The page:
1. Glad you like the blog! eBay always seems to be a bit slow this time of year. My guess is that people have spent a lot of their disposable income on “back to school” stuff or summer vacations. Once they earn a bit of spending money, and particularly once the cold sets in they’ll be buying our junk again.

  9. Glad to see business is beginning to roll along again. Love your descriptions, and all the little “extra” roundings you add, which make for such an interesting read.

  10. I am a plumber in Ontario.Last week I visited Montreal for business and pleasure.I also spent one day with a wealthy ,dear cousin in his house on Kindersley street in Town of Mount Royal.I have read on your blog you patrol this burg for trash.Did you find treasures on Kindersley,Jasper or Thornton street in TMR?

    1. I remember finding things on Kindersley at some point earlier this year. I think that’s where I got those Titanium frames I sold recently and some vintage Polaroid film that I flipped for a nice profit. Also, a broken drone that I sold for about 200$. It was actually pretty good at one point, I haven’t found much there lately.

  11. I would like to find some good food through dumpster-diving.Do you think around Marche Jean Talon there are a lot of good spots for dumpster-diving?Would it be possible for me to find almost-new bread,pastries,bottles of tomato sauce,etc there?

    1. I suspect, but don’t know, that it’s too obvious. Markets are a place to check, but surely others are already checking. Fifteen or twenty years go there was some story bout a woman who got in trouble when checking the garbage at the Atwater market.
      Remember too that markets here are primarily fresh produce.

      You are probably better off finding quieter places. My friend Helen, who was homeless, found a bakery on Sherbrooke Street that tossed an awful lot of bakery goods. She got her produce from a small fruit and vegetable store near McGill. In both cases there was more than she could use before it went bad.

      One problem is that finding where the garbage is may take some effort. That bakery on Sherbrooke street, there wasn’t an obvious back door. In other cases the dumpsters my be locked up.

      There are probably groups that collect such “garbage”, and certainly I’ve seen notice about demonstrations about finding food in the garbage. I don’t remember any names. People’s Potato at Concordia (and I think there’s a similar group at McGill) has a daily feeding, I think it’s free and open to non-students. Find them, and they may be able to provide some pointers. Now is the time to look, with universities just starting up again, that sort of information is more visible.

      I was once in a Laura Secord when they tossed a big bag of cashews, I was very tempted to go looking for it later.

      The Mirror had an annual Survival Guide that they’d publish this time of year, if you can find an old copy some might still be relevant. Cult Montreal, sort of taking over from the Mirror, they had a Survival Guide the first tear, but I’m not sure they continued it, and I’ve certainly not seen any mention this year.


    2. Jean-Talon market used to be good for dumpster diving, though apparently things aren’t as good recently. I don’t dumpster dive there enough to really say more than that. I would suggest joining one of the Montreal Dumpster Diving Facebook groups. Or just check the garbage of your local grocery store to see what’s there.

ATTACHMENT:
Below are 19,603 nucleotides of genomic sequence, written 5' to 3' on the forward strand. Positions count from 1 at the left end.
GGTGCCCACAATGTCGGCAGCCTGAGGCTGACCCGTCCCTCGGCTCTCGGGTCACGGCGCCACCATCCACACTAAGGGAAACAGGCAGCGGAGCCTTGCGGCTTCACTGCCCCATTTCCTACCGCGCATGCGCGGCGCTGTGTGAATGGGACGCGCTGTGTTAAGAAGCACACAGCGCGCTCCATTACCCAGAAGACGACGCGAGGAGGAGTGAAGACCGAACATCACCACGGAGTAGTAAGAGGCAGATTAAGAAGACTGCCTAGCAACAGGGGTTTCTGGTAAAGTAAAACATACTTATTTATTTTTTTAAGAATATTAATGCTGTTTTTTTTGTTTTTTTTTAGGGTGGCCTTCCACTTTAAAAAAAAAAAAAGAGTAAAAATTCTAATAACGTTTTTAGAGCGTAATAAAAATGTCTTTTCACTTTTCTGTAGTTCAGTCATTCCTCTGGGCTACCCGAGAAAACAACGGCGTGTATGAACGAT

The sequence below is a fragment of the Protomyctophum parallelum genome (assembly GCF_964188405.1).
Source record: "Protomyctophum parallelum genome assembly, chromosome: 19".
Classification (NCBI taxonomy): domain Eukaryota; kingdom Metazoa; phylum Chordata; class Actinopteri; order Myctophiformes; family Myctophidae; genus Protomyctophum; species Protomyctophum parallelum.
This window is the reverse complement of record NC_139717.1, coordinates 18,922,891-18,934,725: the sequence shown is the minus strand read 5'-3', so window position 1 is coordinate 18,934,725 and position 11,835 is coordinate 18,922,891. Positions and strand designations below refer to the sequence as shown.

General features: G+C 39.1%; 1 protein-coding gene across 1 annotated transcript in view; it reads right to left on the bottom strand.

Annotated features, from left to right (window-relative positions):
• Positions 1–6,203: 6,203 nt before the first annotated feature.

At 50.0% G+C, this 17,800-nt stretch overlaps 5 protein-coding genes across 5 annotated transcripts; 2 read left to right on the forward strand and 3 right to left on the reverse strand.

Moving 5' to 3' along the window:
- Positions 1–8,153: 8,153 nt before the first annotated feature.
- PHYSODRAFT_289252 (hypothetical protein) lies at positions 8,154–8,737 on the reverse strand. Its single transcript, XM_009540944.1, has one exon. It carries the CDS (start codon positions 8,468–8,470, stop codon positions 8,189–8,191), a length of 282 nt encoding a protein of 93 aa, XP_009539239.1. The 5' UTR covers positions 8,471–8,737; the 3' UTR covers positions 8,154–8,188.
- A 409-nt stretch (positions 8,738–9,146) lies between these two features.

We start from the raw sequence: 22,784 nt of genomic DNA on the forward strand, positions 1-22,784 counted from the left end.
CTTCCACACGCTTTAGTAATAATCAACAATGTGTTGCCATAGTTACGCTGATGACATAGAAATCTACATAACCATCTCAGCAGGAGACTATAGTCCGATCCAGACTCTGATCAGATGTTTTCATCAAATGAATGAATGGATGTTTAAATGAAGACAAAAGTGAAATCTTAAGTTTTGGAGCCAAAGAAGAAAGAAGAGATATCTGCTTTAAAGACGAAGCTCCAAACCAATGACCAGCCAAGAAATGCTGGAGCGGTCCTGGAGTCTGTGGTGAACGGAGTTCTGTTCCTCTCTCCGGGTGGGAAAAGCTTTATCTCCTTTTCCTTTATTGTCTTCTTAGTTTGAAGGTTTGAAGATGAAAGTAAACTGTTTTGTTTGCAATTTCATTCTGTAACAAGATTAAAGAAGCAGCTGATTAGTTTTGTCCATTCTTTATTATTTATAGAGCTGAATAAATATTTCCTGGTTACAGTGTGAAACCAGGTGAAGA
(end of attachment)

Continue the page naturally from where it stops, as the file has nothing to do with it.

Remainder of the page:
12. Congratulations on reaching the milestone of 5000 subscribers to your blog.Many of us thought it would be only in 2017 that you would reach that milestone.Your 5000 followers do not even include the many semi-regular visitors to your blog.You can charge more money for advertising on your blog.I hope at least around a 1,000 of your blog subscribers live around Montreal or are former Montrealers.Am curious to know what percentage of your followers live around Montreal?

    1. Unfortunately I have no way of knowing where my followers come from (at least specifically, in terms of cities). Montreal however is definitely represented strongly in my following, I would guess that they make up around 500-1000 of that total.

      I should also note that I make no money from advertising!

  13. I am a laboratory technician and chemist employed by McGill university.I love your blog and encourage middle-class colleagues in academia to trash-hunt occasionally.Most are not too interested,but some actually show a lot of interest in this.Please stay in Montreal forever.Montreal needs you.We live in a big,wasteful city that is still quite wealthy.Despite the fact you do not speak French,you have a very rosy future in Montreal.

  14. Last time I used a Coinstar machine I found that they would waive their fee if I would take a gift card so I elected to take an Amazon gift card and just applied the amount to my Amazon account. Watch out though, i believe the machines now keep coins that aren’t recognized so don’t dump handfuls of foreign coins into them.

    1. I’ve heard bout the gift cards, but I’ve not seen them offered here. I don’t know whether it’s a Canadian thing or a Quebec thing, but I keep hoping to see gift cards offered, but I’m disappointed.

      I wonder how many people throw out unused gift card? Even mostly used cards might have a few dollars on them. Obviously finding some cards is better than finding others.


      1. I suspect gift cards are thrown away fairly regularly, though most of them might only have a few dollars left on them. I’ve personally never found any, but I’m sure they’re out there.

  15. I found an Ipod that looks like those, but I can’t figure out how to tell if it’s first gen – the back is the shiny kind, so it’s impossible for me to read the serial number. My grocery store has an automated kiosk that you can either sell or recycle old tech, but I have no idea if they give decent prices.

    1. I’ve seen some beat up old devices but I’ve always been able to find the numbers. You should be able to read the serial number unless it’s been totally wiped off somehow. Sometimes you’ll have to look at it from a very specific angle. It’s a guarantee that the kiosk won’t give you a great price but it could be worth it to you if you don’t feel like going through the hassle of selling it on eBay or Kijiji. Keep in mind too that a first generation iPod can be worth decent money if it can be returned for a new iPod.

    2. Oh, and you might also be able to find the serial number in the “settings” tab of the iPod. That’s assuming it works, of course.